Kate's Reading

  • key person & influence
    10/04/2020 0 Comments
    Kate’s Thoughts On Key Person Of Influence by Daniel Priestly

    This book is in two halves.

    The first half chooses to give background stories, the history of success, if you will. The challenge is there from the very beginning and I found it really got me to reflect.

    The second half gives the step by step guide to becoming a Key Person of Influence (KPI). What I like about this is the clarity that it doesn’t happen overnight but if you take the steps as recommended, in the order recommended, you will be successful.
    It has caused me to look totally differently at my life and my business. I have listened to it about 5 or 6 times at this stage and then went on to buy the book. I bought it because it is really a workbook, with lots of stories and challenges.

    Potential Audience?

    This book is written to challenge the status quo of each individual. ‘the world has changed and so must you’. It champions the idea that, as the world is not as it used to be, we must let go of old ideas, old concepts and embrace new ideas. If you want to grow and become known for your skill, talent, knowledge etc. then this is the book for you.

    What did I learn from reading this book?

    I learned that my best thinking of 5 years’ ago may be my baggage today. I learned I must have the courage to strip back to the core of who I am, what’s important to me, what I would love to be doing. I have always asked people if they have 10 years’ experience or one year’s experience 10 times over. This book really brought that question into sharp relief and I found myself asking that question of myself.

    What tool/approach/method will I bring to my coaching practice?

    I will bring a different approach to my questioning in my coaching practice. I can look at my clients who resist change or who worry about being overlooked or of new technology or taking a holiday and help them align their thinking and their fears to the results that they are looking for and what’s in the future. I will use questions to encourage them to think dynamically and maybe to redefine the ‘game’, their role, their chosen profession, path in life etc.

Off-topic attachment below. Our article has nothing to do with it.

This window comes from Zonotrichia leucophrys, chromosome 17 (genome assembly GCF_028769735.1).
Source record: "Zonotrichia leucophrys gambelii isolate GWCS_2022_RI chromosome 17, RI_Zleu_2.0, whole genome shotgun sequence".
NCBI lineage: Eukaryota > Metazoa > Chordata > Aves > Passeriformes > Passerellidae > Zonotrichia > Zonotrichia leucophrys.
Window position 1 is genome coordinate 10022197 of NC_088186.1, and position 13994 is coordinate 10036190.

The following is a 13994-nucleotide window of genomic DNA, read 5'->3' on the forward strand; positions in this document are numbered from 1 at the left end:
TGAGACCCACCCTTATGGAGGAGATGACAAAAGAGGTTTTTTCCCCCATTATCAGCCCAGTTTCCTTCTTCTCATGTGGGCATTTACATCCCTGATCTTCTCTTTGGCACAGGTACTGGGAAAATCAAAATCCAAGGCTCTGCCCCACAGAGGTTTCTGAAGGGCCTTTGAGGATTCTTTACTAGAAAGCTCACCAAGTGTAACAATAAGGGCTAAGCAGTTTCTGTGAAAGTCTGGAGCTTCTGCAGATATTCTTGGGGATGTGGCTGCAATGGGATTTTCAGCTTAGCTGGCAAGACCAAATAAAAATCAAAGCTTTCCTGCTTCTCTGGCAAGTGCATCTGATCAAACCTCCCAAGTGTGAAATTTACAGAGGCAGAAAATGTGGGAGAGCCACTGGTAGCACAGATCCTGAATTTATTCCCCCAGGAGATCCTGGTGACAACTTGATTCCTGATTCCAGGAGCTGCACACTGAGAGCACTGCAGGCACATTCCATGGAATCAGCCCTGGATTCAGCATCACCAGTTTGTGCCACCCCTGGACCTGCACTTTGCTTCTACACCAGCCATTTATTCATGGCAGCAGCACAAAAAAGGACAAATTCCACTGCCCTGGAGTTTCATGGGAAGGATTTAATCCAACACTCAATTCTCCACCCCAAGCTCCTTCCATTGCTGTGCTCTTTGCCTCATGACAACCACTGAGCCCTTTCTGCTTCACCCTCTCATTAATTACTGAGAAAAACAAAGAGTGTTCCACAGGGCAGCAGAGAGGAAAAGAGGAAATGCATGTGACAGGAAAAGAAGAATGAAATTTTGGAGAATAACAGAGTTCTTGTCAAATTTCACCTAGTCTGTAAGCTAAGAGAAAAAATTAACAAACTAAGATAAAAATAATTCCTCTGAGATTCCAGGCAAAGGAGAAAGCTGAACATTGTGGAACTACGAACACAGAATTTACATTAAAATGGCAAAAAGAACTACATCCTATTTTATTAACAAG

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  • high performance habits
    10/04/2020 0 Comments
    Kate’s Thoughts On High Performance Habits by Brendon Burchard

    I found this book easy to read, with a clear, confident, chatty style. It appears to be well researched and gives experiences from real people who have real challenges.

    Potential Audience?

    This book was written by a Coach for his clients, to encourage and work with them on their road to high performance. I believe it can be read, enjoyed and become a road map by everyone who wishes to be a high achiever.

    Because this book is about people who are already achievers there might be a tendency to think ‘we’ or ‘they’ have it all, have a charmed life and have arrived. I was challenged on a number of levels.

    • to look at high performance, asking difficult questions, pushing that bit further
    • the difference between repetition (in order to learn new skills) and building on each stage which will challenge both myself and my clients beyond our comfort zones.
    • use the 10 steps in ‘Progressive Mastery’ (based on Anders Ericsson’s ‘deliberate practice’).
    • how to Sustain Success and continuously remind myself of some of the traps we can fall into. There is nowhere to hide.

    What did I learn from reading this book?

    I learned three key things from this book:

    1. the best way of turning a question asked by a coachee back on themselves. It is ok to challenge.
    2. asking the right question to turn what appeared to be a hard issue, into feelings.
    3. challenging the tendency to look at what appears to be a ‘charmed’ life, with everything, externally, looking good.

    What tool/approach/method will I bring to my coaching practice?

    I will encourage my coachees to look at who they have surrounded themselves with and what effect those associations are having on their life and work (whatever their focus is).

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